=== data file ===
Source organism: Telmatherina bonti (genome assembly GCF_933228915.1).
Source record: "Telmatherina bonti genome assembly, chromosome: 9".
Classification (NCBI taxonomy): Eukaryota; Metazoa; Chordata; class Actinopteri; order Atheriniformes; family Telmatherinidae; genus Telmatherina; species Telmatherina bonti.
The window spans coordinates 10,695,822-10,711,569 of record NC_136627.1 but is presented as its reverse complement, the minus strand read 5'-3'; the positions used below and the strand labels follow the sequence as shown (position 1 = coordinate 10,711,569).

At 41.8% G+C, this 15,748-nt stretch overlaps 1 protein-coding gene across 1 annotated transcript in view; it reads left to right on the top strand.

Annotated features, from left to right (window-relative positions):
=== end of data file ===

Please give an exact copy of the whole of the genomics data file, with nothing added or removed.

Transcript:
Source organism: Telmatherina bonti (genome assembly GCF_933228915.1).
Source record: "Telmatherina bonti genome assembly, chromosome: 9".
Classification (NCBI taxonomy): Eukaryota; Metazoa; Chordata; class Actinopteri; order Atheriniformes; family Telmatherinidae; genus Telmatherina; species Telmatherina bonti.
The window spans coordinates 10,695,822-10,711,569 of record NC_136627.1 but is presented as its reverse complement, the minus strand read 5'-3'; the positions used below and the strand labels follow the sequence as shown (position 1 = coordinate 10,711,569).

At 41.8% G+C, this 15,748-nt stretch overlaps 1 protein-coding gene across 1 annotated transcript in view; it reads left to right on the top strand.

Annotated features, from left to right (window-relative positions):